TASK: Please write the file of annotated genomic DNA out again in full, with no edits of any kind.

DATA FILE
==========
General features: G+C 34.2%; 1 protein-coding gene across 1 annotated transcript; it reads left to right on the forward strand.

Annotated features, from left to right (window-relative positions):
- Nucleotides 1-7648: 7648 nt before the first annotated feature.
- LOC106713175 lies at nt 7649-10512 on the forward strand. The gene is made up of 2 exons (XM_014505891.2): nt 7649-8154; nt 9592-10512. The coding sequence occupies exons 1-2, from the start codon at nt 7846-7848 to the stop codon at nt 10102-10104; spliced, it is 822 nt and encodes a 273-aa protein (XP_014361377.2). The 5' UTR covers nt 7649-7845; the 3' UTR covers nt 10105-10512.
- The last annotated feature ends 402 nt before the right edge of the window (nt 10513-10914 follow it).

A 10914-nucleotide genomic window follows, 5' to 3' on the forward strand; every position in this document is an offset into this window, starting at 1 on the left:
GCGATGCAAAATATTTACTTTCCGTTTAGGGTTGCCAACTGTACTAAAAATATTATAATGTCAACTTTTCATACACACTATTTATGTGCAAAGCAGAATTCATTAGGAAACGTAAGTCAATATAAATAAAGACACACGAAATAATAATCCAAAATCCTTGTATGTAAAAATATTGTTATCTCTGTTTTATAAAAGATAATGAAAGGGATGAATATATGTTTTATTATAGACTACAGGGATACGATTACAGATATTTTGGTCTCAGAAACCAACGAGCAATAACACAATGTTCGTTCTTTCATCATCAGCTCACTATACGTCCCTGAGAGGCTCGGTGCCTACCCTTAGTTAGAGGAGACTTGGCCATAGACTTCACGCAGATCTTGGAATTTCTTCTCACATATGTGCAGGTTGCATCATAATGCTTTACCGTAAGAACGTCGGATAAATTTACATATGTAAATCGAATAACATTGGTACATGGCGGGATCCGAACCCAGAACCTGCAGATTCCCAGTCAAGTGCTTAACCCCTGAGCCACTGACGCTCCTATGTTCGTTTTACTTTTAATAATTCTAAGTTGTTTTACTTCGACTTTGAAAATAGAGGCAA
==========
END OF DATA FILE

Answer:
General features: G+C 34.2%; 1 protein-coding gene across 1 annotated transcript; it reads left to right on the forward strand.

Annotated features, from left to right (window-relative positions):
- Nucleotides 1-7648: 7648 nt before the first annotated feature.
- LOC106713175 lies at nt 7649-10512 on the forward strand. The gene is made up of 2 exons (XM_014505891.2): nt 7649-8154; nt 9592-10512. The coding sequence occupies exons 1-2, from the start codon at nt 7846-7848 to the stop codon at nt 10102-10104; spliced, it is 822 nt and encodes a 273-aa protein (XP_014361377.2). The 5' UTR covers nt 7649-7845; the 3' UTR covers nt 10105-10512.
- The last annotated feature ends 402 nt before the right edge of the window (nt 10513-10914 follow it).

A 10914-nucleotide genomic window follows, 5' to 3' on the forward strand; every position in this document is an offset into this window, starting at 1 on the left:
GCGATGCAAAATATTTACTTTCCGTTTAGGGTTGCCAACTGTACTAAAAATATTATAATGTCAACTTTTCATACACACTATTTATGTGCAAAGCAGAATTCATTAGGAAACGTAAGTCAATATAAATAAAGACACACGAAATAATAATCCAAAATCCTTGTATGTAAAAATATTGTTATCTCTGTTTTATAAAAGATAATGAAAGGGATGAATATATGTTTTATTATAGACTACAGGGATACGATTACAGATATTTTGGTCTCAGAAACCAACGAGCAATAACACAATGTTCGTTCTTTCATCATCAGCTCACTATACGTCCCTGAGAGGCTCGGTGCCTACCCTTAGTTAGAGGAGACTTGGCCATAGACTTCACGCAGATCTTGGAATTTCTTCTCACATATGTGCAGGTTGCATCATAATGCTTTACCGTAAGAACGTCGGATAAATTTACATATGTAAATCGAATAACATTGGTACATGGCGGGATCCGAACCCAGAACCTGCAGATTCCCAGTCAAGTGCTTAACCCCTGAGCCACTGACGCTCCTATGTTCGTTTTACTTTTAATAATTCTAAGTTGTTTTACTTCGACTTTGAAAATAGAGGCAA